FIG. 10 is a perspective diagrammatic view of a flexible pad-type embodiment of the light-emitting treatment device of the present invention disposed on a region of a patient's body, the light-emitting treatment device being operatively connected to a control unit and power supply; and
FIG. 11 is a side cross section diagrammatic view of a shaped-article type embodiment of the light-emitting treatment device of the present invention, the representative example of the shaped-article embodiment being a dental mouthpiece including VCSELs as light-emitting elements positioned in confronting relationship to the gums or the palate of the patient (shown in phantom).
Various preferred embodiments of the light-emitting treatment device of the present invention are described below and shown in FIGS. 1-11, with the light-emitting treatment device being generally referenced herein by the numeral 10.
Referring to FIGS. 1-4, one embodiment of the light-emitting treatment device 10 is configured as a pad 12 or patch which is flexible and conforms to a selected region of a patient's body 14, or referring to FIG. 11 is a shaped-articled 16 configured to conform to a predetermined shape of the corresponding portion of the patient's body 14.
The light-emitting treatment device 10 is particularly adapted to be placed in confronting contact with the patient's body 14 and irradiate a region of the skin, tissue, or other external, exposed, or internal organs of the patient's body 14, and used to provide topical or surface photodynamic therapy (PDT) to that region or surface, including PDT which requires applying generally uniform intensity light energy for long periods. Hereafter, the terms “skin” and “tissue” will be used interchangeably or alternately, and the external skin, external organs, exposed internal tissue surfaces, and internal tissue or organs may be referred to collectively and interchangeably as “skin” or “tissue.” The term “tissue” is further understood to broadly encompass the skin or any other body surfaces to which the light-emitting treatment device 10 would be applied on or within a patient, including exposed or externally-accessible regions of the patient's body 14, or regions of the patient's body 14 requiring an invasive procedure such as open surgery or laparoscopy to access.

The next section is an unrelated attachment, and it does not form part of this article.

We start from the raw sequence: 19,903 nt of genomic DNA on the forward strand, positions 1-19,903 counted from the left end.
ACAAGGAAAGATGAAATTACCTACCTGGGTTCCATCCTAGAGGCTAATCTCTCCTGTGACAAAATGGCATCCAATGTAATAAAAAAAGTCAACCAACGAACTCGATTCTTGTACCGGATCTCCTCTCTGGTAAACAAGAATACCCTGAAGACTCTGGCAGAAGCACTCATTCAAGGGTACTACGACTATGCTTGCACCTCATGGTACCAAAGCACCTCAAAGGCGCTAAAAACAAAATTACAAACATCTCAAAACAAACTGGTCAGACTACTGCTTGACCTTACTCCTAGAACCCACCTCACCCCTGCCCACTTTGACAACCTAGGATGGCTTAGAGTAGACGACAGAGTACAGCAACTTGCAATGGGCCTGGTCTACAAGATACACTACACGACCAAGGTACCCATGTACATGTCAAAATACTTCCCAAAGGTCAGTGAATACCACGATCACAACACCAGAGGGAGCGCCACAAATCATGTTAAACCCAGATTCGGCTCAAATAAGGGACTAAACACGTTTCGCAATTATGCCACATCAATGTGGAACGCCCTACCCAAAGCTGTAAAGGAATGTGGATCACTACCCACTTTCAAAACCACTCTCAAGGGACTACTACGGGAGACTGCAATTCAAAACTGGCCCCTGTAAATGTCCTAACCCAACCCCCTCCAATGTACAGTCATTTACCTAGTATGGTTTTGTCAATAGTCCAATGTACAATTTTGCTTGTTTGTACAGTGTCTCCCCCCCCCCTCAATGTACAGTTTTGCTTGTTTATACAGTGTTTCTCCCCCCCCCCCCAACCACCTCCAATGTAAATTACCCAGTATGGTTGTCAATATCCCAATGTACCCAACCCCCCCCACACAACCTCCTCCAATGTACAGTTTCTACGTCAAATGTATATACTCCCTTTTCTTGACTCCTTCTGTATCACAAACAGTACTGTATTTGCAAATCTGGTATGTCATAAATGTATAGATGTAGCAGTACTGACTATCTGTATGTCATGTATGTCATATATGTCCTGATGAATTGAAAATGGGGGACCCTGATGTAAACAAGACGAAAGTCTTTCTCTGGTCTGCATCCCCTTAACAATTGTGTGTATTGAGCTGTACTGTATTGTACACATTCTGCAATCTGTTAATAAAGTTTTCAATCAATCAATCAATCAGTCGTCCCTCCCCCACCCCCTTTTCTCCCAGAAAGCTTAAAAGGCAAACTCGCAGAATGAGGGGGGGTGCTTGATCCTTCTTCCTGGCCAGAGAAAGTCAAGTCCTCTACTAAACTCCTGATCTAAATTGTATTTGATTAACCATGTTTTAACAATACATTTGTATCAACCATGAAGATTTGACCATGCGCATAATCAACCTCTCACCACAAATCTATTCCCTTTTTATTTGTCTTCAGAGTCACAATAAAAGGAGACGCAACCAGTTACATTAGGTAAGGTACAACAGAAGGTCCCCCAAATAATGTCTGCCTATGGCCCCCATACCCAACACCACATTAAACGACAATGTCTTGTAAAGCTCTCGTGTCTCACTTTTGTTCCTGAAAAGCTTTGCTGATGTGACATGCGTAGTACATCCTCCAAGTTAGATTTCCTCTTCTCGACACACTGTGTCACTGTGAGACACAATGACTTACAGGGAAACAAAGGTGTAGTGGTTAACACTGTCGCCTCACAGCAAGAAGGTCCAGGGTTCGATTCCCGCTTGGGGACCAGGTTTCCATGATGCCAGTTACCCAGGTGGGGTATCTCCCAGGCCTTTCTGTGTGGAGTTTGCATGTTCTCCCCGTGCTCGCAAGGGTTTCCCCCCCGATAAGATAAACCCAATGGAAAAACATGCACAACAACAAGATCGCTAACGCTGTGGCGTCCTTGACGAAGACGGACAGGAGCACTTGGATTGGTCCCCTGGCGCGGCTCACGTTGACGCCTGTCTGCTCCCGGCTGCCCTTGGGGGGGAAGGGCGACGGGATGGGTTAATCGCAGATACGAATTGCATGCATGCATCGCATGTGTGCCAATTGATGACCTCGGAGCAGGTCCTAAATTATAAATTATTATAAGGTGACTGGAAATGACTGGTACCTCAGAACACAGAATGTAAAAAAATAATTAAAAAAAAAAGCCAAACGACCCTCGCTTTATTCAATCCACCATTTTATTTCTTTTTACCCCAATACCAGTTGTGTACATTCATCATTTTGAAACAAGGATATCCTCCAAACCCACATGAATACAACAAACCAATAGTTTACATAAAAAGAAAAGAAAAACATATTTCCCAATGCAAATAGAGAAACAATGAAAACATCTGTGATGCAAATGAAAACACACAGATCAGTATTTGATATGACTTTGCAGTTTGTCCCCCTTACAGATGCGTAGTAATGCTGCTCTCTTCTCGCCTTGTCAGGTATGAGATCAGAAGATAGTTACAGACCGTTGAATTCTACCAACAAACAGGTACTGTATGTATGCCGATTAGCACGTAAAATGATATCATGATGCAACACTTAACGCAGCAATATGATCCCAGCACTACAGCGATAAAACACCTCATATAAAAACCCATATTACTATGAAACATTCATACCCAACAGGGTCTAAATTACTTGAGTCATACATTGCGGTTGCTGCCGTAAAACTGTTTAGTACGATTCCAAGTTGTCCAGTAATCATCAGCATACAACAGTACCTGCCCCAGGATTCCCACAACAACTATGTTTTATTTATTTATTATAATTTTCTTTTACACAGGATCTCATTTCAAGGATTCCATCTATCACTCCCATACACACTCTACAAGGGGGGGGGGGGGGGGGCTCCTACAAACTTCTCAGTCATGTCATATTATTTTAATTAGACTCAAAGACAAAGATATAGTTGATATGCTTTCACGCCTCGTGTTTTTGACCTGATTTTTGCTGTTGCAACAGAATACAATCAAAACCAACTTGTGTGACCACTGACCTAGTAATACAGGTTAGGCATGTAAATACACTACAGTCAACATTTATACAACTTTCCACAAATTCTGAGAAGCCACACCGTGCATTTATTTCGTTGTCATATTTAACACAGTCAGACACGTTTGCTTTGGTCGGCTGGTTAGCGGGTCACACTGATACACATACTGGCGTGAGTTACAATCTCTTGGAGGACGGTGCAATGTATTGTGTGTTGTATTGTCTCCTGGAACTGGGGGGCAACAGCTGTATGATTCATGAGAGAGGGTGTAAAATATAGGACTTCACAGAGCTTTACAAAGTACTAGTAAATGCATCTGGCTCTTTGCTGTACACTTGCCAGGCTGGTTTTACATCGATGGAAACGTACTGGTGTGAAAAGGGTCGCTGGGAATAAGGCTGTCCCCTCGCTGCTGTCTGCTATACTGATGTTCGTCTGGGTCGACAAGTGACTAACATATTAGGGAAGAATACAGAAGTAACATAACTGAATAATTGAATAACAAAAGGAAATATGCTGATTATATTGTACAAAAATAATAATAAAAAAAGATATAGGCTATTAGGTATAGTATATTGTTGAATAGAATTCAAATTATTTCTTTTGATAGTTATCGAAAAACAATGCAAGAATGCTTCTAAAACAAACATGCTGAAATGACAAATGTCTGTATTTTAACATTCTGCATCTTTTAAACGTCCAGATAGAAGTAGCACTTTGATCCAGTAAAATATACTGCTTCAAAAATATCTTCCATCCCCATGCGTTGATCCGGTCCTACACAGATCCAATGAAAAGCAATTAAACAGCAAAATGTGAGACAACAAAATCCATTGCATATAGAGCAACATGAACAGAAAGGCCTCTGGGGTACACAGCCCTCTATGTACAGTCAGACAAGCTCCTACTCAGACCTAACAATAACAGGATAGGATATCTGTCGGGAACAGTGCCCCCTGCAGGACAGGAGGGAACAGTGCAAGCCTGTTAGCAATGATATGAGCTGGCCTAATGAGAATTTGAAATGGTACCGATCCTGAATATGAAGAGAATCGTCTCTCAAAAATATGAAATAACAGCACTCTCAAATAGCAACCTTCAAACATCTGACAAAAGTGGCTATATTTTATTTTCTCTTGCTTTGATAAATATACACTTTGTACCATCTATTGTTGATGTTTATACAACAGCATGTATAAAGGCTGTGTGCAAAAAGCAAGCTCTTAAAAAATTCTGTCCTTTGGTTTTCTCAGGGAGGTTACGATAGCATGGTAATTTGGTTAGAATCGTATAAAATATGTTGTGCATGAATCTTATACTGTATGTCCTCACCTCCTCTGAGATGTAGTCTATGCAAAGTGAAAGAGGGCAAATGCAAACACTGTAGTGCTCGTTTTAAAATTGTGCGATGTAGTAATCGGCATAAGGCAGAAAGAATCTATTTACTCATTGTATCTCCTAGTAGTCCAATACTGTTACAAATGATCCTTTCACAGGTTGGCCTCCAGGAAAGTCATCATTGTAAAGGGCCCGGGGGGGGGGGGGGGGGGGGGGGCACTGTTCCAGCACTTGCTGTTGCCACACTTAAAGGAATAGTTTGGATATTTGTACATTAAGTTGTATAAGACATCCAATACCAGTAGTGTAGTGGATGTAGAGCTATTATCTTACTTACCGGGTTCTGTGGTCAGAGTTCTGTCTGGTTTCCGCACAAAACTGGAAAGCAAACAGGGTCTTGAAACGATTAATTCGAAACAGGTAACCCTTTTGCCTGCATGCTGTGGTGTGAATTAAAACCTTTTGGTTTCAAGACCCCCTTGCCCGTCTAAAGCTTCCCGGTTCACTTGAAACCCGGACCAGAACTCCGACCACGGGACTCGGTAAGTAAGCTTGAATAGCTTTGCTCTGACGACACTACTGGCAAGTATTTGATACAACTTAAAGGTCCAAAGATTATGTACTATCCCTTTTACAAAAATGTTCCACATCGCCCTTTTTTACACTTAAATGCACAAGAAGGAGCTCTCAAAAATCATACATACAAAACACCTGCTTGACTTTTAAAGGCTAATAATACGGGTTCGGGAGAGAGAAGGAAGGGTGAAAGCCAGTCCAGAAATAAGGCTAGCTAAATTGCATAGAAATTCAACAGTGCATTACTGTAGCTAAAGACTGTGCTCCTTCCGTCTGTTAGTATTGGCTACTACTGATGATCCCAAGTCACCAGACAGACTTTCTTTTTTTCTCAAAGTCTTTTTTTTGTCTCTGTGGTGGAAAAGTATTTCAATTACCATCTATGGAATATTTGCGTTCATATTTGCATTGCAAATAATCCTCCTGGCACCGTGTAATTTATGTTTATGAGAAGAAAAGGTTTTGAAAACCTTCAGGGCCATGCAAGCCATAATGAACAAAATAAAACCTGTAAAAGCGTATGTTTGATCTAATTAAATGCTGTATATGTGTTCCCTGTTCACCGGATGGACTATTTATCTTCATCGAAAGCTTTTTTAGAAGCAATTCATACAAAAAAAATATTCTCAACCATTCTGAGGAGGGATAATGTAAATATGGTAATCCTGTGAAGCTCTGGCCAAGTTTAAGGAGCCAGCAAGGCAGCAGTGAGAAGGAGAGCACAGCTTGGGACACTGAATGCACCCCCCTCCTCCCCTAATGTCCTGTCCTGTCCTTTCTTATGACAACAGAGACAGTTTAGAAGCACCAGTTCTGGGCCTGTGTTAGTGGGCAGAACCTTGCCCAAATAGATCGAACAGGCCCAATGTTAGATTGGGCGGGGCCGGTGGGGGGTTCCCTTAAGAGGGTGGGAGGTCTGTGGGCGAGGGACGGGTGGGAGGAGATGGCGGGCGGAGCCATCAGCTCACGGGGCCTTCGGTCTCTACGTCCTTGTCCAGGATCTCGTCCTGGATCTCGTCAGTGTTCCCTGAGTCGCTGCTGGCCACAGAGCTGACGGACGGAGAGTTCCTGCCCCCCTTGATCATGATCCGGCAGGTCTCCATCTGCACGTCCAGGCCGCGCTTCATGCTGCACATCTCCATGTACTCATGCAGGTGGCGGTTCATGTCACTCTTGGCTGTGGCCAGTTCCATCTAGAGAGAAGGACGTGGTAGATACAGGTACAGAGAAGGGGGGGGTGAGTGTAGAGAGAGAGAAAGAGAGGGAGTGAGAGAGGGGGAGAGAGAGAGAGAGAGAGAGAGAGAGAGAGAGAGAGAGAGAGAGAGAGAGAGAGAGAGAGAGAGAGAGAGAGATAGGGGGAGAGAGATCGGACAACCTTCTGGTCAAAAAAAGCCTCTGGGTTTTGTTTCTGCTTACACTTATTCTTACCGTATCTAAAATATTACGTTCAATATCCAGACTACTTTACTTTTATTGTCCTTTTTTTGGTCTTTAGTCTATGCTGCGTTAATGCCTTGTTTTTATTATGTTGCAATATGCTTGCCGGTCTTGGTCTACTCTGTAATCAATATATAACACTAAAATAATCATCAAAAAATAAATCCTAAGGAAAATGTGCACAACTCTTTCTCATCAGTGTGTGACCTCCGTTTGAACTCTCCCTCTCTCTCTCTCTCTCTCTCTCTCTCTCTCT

Referencing particularly to FIGS. 1 and 2, embodiments of the light-emitting treatment device 10 are shown having light-emitting elements 18 in the form of a plurality of radially-diverging optical fibers 20 or one or more serpentine optical fiber 20.
FIG. 3 illustrates a cross-sectional view of the light-emitting treatment device 10 of FIG. 2 constructed of a shell member 22 defining a recessed area to receive the light-emitting elements 18, a filler or liner material 24 formed or filled into the recessed area of the shell 22, and an optical fiber 20 embedded therein as the light-emitting element 18. The shell member 22 and the liner material 24 provide an exposed surface 26 on the skin-facing or tissue-confronting side of the light-emitting treatment device 10 at which the liner material 24 may contact the skin or other tissue of the patient's body 14.
FIG. 4 illustrates an embodiment of the light-emitting treatment device 10 in which a plurality of light-emitting elements 18 are each made of one or more vertical cavity surface-emitting lasers (VCSELs) 28-or chips containing one or a plurality of such VCSELs 28—arrayed in a pattern or configuration as desired and operatively coupled to an independent control unit and power supply 30 using any suitable wire or cable 32. A plurality of the VCSELs 28 or light-emitting diodes (LEDs) are disposed in the desired array or pattern, and may be adhered to or mounted on or within the shell member 22 or other substrate to form a light-emitting treatment device 10. The array of VCSELs 28 or LEDs may be wired in series, parallel, or combinations of series and parallel using suitable patterns among adjacent rows or via a peripheral scheme.
Together, the shell member 22 and liner material 24 define the shape and consistency of the light-emitting treatment device 10, and may form an integral or unitary structure which will not separate from one another when flexed or stretched sufficiently for application to the intended region of the patient's body 14.
One suitable material for the shell member 22 and liner material 24 is a silicone into which one or more light-emitting elements 18 may be partially or completely embedded. The silicone or other material may be used to diffuse the light transmitted from the light-emitting elements 18 generally uniformly over a region of the patient's body 14 being irradiated.